The outermost layer of the sun is constantly active with turbulence; creating pressure waves or quakes that ripple the surface of the sun; seemingly making the sun “breathe” by heaving the surface up and down in a pattern of peaks and troughs.

The Solar Heliospheric Observatory (SOHO) has provided data recently showing these quakes that follow the wake of solar flares exploding above the surface of the sun.

The SOHO spacecraft shows scientists how the ripples move around the sun and provides information about the interior of the sun, helping us to understand what goes on there.

There is an unusual regularity to the “breathing” which is a class of vibrations, or oscillations, call the five-minute oscillations. Using SOHO to study these oscillations, scientists have discovered an unexpected correlation with solar flares, particularly the number of flares occurring.

Apparently as the number of flares increase, so does the strength of these five-minute oscillations. In other words, it seems the sun essentially “breathes” deeper and heavier with more solar flares occurring. Similarly on Earth after large earthquakes, the Earth vibrates with seismic waves. It is as if someone hit a church bell and after the loud initial ring, you would still hear the fading sound of the bell’s vibrations as it slowly stills quiet.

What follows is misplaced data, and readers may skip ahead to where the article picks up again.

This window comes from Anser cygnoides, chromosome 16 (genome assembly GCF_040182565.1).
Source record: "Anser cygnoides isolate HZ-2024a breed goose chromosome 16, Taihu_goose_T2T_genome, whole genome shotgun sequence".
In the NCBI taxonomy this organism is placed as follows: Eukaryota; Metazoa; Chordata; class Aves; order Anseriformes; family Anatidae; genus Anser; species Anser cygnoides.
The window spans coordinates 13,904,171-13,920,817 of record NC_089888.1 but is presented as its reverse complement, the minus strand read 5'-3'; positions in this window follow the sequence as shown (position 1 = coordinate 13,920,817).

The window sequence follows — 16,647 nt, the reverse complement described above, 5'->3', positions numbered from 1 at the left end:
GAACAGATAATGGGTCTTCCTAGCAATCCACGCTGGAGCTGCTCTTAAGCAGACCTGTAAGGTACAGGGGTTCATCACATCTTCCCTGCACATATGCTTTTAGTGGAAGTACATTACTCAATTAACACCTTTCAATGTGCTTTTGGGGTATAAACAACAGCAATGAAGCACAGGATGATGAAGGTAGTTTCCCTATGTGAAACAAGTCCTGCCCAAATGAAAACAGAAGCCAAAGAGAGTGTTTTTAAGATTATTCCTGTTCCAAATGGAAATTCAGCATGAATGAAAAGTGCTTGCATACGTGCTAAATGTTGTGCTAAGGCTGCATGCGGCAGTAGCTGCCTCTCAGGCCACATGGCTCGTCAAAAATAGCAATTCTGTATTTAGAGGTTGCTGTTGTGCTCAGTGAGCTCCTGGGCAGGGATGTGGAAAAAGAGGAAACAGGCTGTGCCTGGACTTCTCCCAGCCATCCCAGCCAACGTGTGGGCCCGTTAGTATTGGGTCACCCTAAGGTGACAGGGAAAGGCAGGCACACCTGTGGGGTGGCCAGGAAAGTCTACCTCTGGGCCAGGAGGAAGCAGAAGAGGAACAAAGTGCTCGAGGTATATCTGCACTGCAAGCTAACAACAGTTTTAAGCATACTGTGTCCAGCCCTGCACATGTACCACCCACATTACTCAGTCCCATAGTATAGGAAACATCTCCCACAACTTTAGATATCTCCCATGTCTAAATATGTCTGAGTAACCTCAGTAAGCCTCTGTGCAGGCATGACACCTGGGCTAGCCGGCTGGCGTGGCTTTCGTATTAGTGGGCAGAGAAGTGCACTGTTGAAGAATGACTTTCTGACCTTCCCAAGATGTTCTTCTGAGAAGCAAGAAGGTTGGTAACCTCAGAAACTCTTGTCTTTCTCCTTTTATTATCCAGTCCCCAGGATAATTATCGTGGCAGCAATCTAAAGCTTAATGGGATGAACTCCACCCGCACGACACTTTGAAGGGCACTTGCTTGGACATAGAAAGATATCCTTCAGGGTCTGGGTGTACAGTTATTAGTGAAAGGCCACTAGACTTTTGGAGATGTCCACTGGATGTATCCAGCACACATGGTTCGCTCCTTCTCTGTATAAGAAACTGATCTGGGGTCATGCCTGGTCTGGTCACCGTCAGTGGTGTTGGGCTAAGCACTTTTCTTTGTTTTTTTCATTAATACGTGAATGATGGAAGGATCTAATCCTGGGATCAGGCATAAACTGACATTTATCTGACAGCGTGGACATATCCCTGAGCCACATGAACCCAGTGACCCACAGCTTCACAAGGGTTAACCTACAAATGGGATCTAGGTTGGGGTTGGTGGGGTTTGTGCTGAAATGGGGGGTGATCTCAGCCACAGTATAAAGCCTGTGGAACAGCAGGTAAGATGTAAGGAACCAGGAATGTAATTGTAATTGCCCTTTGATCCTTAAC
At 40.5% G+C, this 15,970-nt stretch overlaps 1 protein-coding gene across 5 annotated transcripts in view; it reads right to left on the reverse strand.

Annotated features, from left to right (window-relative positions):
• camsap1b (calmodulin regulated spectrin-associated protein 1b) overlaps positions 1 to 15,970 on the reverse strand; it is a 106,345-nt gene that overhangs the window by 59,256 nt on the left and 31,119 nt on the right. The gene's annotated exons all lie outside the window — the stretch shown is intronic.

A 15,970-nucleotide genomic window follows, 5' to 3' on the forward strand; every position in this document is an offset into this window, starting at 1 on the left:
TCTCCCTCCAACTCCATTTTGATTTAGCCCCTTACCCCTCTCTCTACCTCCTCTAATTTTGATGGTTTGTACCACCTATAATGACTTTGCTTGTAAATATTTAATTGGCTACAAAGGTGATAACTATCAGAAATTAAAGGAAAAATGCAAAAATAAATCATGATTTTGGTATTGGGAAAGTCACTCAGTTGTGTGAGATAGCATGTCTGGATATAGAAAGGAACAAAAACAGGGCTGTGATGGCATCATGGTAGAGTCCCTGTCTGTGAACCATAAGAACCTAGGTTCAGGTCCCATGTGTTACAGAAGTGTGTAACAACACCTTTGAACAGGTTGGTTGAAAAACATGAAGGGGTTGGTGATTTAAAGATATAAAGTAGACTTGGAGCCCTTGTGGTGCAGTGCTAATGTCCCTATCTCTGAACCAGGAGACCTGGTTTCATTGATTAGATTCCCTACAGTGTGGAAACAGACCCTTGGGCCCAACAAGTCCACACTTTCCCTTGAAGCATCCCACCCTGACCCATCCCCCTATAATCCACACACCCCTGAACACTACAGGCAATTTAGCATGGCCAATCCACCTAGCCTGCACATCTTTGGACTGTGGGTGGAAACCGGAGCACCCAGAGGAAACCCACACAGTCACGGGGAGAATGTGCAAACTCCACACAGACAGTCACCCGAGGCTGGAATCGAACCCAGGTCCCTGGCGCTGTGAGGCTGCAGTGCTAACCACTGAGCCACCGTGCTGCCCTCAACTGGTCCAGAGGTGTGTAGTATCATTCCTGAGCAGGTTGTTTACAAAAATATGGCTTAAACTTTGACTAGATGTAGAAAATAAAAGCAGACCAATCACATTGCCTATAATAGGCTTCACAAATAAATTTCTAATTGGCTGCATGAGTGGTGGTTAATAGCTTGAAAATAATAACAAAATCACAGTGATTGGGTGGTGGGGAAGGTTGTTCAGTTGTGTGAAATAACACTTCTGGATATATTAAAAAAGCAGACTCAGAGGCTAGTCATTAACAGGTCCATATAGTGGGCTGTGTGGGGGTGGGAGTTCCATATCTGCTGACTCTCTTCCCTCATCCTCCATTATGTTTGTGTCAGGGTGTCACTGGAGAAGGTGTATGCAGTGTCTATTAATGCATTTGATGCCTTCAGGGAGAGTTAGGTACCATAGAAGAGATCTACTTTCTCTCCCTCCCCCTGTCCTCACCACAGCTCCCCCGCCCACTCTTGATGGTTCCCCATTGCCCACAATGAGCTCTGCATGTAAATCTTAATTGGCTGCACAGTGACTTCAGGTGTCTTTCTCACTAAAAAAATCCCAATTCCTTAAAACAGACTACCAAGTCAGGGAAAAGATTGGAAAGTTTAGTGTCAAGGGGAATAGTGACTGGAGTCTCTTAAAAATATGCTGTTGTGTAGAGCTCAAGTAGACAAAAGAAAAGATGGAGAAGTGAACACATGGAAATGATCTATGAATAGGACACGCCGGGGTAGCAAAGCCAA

The image above was taken by the SOHO spacecraft on November 4, 2003. Shown is hot gas in the solar atmosphere in false color; the flare is the bright, white area on the right edge of the sun. The horizontal line showing through the flare is not real but a condition of the instrument’s detector becoming over saturated from the intense light.